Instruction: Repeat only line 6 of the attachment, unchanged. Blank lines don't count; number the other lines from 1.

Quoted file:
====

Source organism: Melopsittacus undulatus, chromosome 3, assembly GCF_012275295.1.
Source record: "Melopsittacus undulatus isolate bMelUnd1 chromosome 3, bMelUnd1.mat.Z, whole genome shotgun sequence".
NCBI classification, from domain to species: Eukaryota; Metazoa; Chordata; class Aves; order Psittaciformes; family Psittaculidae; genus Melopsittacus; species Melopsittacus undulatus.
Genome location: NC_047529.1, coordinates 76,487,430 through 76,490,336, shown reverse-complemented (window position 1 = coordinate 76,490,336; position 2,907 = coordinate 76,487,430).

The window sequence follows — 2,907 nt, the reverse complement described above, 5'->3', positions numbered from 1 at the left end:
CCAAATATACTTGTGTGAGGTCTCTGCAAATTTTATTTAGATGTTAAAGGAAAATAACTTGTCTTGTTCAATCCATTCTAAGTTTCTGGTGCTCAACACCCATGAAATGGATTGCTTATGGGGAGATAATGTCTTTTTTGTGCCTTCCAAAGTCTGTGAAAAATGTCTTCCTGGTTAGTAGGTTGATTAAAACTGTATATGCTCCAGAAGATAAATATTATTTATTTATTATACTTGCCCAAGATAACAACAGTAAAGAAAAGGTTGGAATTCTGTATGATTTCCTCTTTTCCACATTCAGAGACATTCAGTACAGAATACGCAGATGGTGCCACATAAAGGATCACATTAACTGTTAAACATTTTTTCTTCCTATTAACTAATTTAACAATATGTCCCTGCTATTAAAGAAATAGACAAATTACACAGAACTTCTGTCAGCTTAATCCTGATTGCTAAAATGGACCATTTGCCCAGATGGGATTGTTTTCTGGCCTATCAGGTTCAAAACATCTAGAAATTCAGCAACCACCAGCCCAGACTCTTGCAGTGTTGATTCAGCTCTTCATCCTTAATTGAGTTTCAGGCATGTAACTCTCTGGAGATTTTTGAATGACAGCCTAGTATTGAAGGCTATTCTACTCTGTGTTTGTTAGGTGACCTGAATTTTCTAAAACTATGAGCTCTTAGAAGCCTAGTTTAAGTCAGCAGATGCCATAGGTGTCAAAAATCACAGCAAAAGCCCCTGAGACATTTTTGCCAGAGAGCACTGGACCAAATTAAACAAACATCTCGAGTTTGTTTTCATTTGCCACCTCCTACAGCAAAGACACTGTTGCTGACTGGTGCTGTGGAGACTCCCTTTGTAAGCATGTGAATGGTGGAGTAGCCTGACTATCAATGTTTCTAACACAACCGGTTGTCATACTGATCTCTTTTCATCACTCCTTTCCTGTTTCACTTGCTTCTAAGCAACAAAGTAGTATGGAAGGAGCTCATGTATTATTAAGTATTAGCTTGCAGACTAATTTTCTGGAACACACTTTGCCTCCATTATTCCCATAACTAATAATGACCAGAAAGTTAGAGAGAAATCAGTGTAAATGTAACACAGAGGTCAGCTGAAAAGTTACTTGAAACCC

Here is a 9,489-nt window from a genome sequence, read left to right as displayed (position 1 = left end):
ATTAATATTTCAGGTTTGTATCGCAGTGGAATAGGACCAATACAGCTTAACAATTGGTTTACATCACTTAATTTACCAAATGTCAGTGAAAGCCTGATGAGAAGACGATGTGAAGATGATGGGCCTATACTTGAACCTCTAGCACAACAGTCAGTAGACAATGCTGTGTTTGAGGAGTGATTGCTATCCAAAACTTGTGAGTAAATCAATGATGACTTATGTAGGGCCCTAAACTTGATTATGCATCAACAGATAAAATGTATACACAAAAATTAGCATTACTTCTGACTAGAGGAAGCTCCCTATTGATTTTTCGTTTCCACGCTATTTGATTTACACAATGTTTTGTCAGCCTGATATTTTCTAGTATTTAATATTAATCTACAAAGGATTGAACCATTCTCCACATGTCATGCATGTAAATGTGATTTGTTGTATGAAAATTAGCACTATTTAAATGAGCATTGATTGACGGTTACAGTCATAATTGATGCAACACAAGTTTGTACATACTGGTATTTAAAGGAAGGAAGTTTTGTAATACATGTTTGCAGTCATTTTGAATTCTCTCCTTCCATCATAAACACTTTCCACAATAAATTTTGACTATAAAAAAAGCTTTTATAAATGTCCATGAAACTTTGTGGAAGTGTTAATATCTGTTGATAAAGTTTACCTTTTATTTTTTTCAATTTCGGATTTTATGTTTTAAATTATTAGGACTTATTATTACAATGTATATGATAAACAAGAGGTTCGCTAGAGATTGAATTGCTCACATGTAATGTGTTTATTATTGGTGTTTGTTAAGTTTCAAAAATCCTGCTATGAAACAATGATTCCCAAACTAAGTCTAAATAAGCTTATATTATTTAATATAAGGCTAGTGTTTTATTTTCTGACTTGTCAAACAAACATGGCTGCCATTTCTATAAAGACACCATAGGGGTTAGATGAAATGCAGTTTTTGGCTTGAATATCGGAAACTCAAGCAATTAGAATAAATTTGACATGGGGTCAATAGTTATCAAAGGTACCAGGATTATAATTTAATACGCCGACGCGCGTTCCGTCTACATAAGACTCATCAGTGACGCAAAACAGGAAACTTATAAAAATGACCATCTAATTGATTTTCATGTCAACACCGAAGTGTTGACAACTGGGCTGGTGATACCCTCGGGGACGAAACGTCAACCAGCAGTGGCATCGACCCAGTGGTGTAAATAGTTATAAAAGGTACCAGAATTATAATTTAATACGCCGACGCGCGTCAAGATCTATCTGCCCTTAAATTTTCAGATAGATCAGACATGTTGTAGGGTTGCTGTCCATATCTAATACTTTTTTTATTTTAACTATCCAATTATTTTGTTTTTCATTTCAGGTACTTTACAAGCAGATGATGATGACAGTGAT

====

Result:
CCAAATATACTTGTGTGAGGTCTCTGCAAATTTTATTTAGATGTTAAAGGAAAATAACTTGTCTTGTTCAATCCATTCTAAGTTTCTGGTGCTCAACACCCATGAAATGGATTGCTTATGGGGAGATAATGTCTTTTTTGTGCCTTCCAAAGTCTGTGAAAAATGTCTTCCTGGTTAGTAGGTTGATTAAAACTGTATATGCTCCAGAAGATAAATATTATTTATTTATTATACTTGCCCAAGATAACAACAGTAAAGAAAAGGTTGGAATTCTGTATGATTTCCTCTTTTCCACATTCAGAGACATTCAGTACAGAATACGCAGATGGTGCCACATAAAGGATCACATTAACTGTTAAACATTTTTTCTTCCTATTAACTAATTTAACAATATGTCCCTGCTATTAAAGAAATAGACAAATTACACAGAACTTCTGTCAGCTTAATCCTGATTGCTAAAATGGACCATTTGCCCAGATGGGATTGTTTTCTGGCCTATCAGGTTCAAAACATCTAGAAATTCAGCAACCACCAGCCCAGACTCTTGCAGTGTTGATTCAGCTCTTCATCCTTAATTGAGTTTCAGGCATGTAACTCTCTGGAGATTTTTGAATGACAGCCTAGTATTGAAGGCTATTCTACTCTGTGTTTGTTAGGTGACCTGAATTTTCTAAAACTATGAGCTCTTAGAAGCCTAGTTTAAGTCAGCAGATGCCATAGGTGTCAAAAATCACAGCAAAAGCCCCTGAGACATTTTTGCCAGAGAGCACTGGACCAAATTAAACAAACATCTCGAGTTTGTTTTCATTTGCCACCTCCTACAGCAAAGACACTGTTGCTGACTGGTGCTGTGGAGACTCCCTTTGTAAGCATGTGAATGGTGGAGTAGCCTGACTATCAATGTTTCTAACACAACCGGTTGTCATACTGATCTCTTTTCATCACTCCTTTCCTGTTTCACTTGCTTCTAAGCAACAAAGTAGTATGGAAGGAGCTCATGTATTATTAAGTATTAGCTTGCAGACTAATTTTCTGGAACACACTTTGCCTCCATTATTCCCATAACTAATAATGACCAGAAAGTTAGAGAGAAATCAGTGTAAATGTAACACAGAGGTCAGCTGAAAAGTTACTTGAAACCC